In much of the expression's common usage the meanings seem to converge, in which the hybrid 'feel' is one of (sexual) domination/control/intimacy in return for payment/material reward/safety/protection.

Daddy has many other slang uses which would have contributed to the dominant/paternalistic/authoritative/sexual-contract feel of the expression, for example:

* the best/biggest/strongest one of anything (the daddy of them all)
* a prostitute's pimp or boyfriend
* a leading prisoner (through intimidation) at a borstal
posted by pracowity at 5:35 AM on October 26, 2006 [2 favorites]

I've always believed it to have some connotation towards a Sugar daddy
posted by fvox13 at 6:11 AM on October 26, 2006

I agree with the sugar daddy origin, but a twisted david lynch side of my brain thinks without any basis whatsoever that sexual abuse by fathers of their daughters was so prevalent among the poor and underclasses in America in the early to mid 1900s that it would have given rise not only to the term sugar "daddy", but was also so generally known and accepted that it would have been something guys would say when they sleep with these girls when they get older as a way of asserting dominion.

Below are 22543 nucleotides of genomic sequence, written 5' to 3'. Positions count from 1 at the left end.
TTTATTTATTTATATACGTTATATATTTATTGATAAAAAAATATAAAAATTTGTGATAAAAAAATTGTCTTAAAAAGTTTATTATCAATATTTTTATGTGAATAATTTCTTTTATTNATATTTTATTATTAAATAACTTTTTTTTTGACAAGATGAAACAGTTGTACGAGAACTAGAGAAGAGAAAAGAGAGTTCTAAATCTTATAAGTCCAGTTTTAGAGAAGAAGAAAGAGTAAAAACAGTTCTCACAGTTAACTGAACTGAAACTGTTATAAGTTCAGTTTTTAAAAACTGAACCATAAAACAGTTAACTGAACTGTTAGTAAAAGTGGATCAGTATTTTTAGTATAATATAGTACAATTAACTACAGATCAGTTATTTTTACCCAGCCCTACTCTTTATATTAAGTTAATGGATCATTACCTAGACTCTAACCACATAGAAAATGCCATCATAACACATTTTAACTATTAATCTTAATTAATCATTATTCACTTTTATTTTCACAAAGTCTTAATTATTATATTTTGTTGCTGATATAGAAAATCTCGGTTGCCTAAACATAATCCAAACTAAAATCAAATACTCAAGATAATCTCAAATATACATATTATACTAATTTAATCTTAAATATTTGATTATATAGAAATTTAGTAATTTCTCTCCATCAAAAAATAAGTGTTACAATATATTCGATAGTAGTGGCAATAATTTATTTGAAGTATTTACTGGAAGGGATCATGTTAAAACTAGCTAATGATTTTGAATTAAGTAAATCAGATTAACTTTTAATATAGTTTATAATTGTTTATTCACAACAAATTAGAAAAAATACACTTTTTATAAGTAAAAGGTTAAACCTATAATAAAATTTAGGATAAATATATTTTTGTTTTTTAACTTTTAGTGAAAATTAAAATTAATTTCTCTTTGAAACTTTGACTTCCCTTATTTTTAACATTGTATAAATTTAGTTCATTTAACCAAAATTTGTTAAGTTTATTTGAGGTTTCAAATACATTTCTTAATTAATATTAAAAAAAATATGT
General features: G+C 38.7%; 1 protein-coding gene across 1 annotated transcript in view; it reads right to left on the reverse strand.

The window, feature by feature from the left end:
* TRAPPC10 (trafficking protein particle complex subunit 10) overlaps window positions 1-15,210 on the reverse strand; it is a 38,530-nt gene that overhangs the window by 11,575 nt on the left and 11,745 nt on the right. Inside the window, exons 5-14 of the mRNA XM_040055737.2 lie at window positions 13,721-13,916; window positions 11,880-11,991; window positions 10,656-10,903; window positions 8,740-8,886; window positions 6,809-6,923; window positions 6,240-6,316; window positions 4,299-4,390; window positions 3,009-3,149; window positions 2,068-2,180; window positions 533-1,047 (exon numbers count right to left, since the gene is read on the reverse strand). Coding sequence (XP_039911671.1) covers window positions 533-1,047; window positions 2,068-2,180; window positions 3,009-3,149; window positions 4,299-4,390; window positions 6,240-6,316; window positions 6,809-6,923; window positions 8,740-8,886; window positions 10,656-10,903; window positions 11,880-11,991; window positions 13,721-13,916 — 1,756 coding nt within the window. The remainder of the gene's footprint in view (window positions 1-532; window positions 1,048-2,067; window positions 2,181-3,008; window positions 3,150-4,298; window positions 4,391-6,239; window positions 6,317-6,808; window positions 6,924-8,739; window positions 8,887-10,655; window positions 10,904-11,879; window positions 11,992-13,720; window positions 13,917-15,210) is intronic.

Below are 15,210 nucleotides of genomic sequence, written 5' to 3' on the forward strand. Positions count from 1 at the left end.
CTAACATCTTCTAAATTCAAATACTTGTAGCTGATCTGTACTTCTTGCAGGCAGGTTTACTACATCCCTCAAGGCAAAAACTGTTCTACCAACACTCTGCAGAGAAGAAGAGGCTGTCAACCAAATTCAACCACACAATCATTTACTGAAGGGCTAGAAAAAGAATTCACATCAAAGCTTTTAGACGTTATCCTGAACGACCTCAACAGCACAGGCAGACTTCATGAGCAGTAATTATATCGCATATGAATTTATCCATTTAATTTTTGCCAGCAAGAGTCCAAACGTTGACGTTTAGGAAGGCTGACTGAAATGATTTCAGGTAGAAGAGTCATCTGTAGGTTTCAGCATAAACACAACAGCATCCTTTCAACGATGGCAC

Again I have no basis for thinking any of that other than a general non-specific misanthropy.
posted by Pastabagel at 6:48 AM on October 26, 2006

a general non-specific misanthropy

You too eh? I'm glad there's more of us out there.

Anyway, I suspect that it's just a vocalization of male power-play in a sexual relationship. It's meant to humiliate and therefore to show that the man holds the power. In other words it's perhaps not the most loving thing to shout out whilst gettin' it ahwn.
posted by ob at 7:34 AM on October 26, 2006

In Latino cultures it is common for women to call their man "papi" and for a man to call his woman "mami." I find this deeply creepy, although I imagine the implication is that they are starting a family (thus being a mother or father) rather than role-playing incest with their own respective parents. It seems like it might be related in some way, though perhaps not.
posted by kindall at 8:15 AM on October 26, 2006

People call each other "baby" all the time.
posted by pracowity at 8:25 AM on October 26, 2006

Aw, but it's ironic.
posted by crabintheocean at 8:25 AM on October 26, 2006

Oh, the question and answers here are SO white! You gotta break out of your cultural cocoon here a little bit to understand where this expression is coming from.

Hermitosis has the general idea.
posted by Mr. Gunn at 8:31 AM on October 26, 2006

"Who's the man who is powerful enough to remove you from your father's care and take you as his own, thus replacing said biological daddy as the central male figure in your life?" just doesn't have the same ring to it.